The National Aeronautics and Space Administration yesterday rescheduled the aborted launch of the space shuttle Challenger for July 29 and delayed by as much as two weeks the maiden voyage of the shuttle Atlantis, which had been scheduled to carry a secret Pentagon payload into orbit Sept. 19.

The launch abort last Friday, three seconds before liftoff, forced NASA to drum up a new schedule that maintains a Discovery blastoff for Aug. 24, delays another Challenger mission from Oct. 30 to early November and keeps a Nov. 27 Atlantis flight and a Dec. 20 mission by Columbia. Atlantis is the fourth and last spaceliner in the shuttle fleet and Columbia has just undergone an 18-month overhaul at the Rockwell International plant in California, where it was built.

Meanwhile, work crews at Florida's Kennedy Space Center removed three parts from Challenger's No. 2 engine that engineers suspect could have triggered computers into ordering all three engines to shut down on the launch pad. One was a valve that failed to close when it should have, a second was a hydraulic actuator that orders the valve to close and the third was a controller that sends commands to the actuator.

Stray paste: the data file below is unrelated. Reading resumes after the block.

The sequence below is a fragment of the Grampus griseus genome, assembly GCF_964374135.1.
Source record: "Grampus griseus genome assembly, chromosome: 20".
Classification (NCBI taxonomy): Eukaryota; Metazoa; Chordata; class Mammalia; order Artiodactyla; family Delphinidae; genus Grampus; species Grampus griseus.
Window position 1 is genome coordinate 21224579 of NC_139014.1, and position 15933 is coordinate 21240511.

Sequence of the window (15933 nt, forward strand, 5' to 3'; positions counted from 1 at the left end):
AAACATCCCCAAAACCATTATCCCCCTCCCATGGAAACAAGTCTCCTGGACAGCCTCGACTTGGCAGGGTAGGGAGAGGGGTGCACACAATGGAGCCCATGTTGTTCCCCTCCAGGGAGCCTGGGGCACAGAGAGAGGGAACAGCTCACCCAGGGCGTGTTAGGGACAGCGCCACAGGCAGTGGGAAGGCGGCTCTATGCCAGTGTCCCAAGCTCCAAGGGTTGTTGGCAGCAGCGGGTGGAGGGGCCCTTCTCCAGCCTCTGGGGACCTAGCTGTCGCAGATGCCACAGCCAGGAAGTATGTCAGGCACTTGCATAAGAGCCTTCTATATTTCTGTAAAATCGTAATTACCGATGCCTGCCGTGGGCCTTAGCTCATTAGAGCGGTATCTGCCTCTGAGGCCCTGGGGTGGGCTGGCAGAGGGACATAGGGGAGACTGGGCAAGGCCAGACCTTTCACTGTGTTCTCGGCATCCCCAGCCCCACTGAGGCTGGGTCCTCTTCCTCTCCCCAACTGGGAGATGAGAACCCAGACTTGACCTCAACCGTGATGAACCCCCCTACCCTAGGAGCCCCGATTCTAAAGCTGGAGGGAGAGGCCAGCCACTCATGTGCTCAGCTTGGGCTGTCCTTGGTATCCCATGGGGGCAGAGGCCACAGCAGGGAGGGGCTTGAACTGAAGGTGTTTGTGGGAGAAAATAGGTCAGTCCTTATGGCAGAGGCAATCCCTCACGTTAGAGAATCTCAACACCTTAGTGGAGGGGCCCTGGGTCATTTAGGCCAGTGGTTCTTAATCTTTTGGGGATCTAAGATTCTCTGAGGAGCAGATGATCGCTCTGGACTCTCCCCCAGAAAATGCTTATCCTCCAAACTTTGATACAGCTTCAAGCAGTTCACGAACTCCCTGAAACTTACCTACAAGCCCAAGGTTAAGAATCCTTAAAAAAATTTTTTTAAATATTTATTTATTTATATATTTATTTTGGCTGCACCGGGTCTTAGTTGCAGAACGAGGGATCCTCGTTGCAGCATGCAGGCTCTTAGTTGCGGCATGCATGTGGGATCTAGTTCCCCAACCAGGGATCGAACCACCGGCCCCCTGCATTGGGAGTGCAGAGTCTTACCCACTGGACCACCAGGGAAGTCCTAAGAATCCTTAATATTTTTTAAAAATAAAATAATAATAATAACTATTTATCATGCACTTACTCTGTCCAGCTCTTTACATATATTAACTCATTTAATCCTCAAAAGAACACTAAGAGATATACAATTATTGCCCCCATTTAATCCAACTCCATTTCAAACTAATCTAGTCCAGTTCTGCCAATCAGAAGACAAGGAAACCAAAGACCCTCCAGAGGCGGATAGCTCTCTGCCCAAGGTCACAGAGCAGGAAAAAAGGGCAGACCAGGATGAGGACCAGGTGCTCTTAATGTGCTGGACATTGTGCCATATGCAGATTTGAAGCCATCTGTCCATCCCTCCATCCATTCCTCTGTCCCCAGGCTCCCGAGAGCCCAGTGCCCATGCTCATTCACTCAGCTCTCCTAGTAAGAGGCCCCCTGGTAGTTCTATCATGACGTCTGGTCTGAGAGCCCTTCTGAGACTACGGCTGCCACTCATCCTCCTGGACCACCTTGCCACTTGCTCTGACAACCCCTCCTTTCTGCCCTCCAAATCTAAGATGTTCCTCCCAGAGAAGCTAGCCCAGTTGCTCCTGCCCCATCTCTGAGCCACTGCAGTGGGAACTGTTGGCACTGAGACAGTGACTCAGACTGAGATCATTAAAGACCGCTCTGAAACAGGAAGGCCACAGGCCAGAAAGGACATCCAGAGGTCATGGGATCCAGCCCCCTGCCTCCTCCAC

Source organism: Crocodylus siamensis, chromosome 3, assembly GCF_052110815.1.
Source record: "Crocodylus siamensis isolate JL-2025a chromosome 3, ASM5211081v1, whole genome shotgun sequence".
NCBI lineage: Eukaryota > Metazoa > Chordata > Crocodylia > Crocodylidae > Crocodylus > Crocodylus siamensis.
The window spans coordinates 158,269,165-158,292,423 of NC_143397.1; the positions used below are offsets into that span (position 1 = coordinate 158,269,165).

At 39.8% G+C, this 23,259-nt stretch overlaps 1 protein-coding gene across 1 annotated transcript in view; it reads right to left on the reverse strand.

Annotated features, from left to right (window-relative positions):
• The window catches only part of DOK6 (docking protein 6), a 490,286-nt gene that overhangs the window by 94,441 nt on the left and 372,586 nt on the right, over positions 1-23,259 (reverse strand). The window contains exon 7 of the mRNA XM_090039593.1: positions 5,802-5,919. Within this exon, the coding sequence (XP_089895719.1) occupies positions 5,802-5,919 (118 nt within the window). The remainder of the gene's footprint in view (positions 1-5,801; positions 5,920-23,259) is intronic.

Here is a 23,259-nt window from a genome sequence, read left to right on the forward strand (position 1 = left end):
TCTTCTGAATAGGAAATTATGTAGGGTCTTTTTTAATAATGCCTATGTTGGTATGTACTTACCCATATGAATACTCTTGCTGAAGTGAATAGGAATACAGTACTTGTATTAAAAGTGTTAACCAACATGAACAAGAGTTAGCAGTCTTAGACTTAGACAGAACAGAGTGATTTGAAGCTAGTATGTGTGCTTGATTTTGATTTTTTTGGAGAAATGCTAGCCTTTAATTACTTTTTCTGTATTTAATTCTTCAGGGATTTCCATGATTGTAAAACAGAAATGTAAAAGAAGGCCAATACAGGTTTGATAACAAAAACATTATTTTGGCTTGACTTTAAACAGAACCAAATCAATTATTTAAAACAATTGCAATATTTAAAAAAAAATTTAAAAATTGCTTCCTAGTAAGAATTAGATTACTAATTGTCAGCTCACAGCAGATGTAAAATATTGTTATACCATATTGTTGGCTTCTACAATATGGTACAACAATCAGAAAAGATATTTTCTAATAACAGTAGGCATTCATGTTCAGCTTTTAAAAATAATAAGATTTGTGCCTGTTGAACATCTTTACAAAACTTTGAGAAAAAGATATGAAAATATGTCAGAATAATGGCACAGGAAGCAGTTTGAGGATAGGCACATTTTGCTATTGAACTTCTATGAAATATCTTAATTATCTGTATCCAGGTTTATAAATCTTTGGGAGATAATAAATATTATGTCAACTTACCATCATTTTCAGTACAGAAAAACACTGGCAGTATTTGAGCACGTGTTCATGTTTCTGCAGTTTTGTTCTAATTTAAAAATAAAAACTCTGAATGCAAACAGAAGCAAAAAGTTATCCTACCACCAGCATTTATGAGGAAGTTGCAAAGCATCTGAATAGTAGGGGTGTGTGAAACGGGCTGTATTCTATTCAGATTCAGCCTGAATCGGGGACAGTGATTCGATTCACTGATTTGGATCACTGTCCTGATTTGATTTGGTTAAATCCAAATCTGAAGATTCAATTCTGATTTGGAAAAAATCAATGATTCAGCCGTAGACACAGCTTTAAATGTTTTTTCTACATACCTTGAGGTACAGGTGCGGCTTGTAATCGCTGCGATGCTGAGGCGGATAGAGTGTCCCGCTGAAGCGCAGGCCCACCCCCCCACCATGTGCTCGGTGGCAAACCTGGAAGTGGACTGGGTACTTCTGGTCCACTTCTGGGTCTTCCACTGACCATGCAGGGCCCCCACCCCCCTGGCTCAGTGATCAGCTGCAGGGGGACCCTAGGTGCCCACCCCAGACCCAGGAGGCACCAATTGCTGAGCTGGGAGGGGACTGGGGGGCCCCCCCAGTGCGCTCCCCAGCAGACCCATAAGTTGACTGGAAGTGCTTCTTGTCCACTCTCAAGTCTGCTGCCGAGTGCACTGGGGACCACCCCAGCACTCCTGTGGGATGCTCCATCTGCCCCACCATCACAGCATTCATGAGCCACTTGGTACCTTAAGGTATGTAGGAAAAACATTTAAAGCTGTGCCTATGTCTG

"We still suspect the actuator, and nothing we've found suggests anything else," Kennedy center spokesman Hugh Harris said yesterday. "We are replacing all three parts and continue to analyze and test the parts we remove."

The fresh parts will be tested on the pad, leading to a July 23 "flight readiness review." This does not involve a test-firing of the engines, only electronics and leak checks of parts like pumps, turbines and valves.

The delay set off by Challenger's launch abort means that a "flight readiness firing" test set for July 30 for Atlantis will have to be postponed to Sept. 12, which will delay Atlantis' maiden flight from Sept. 19 to late September at the earliest.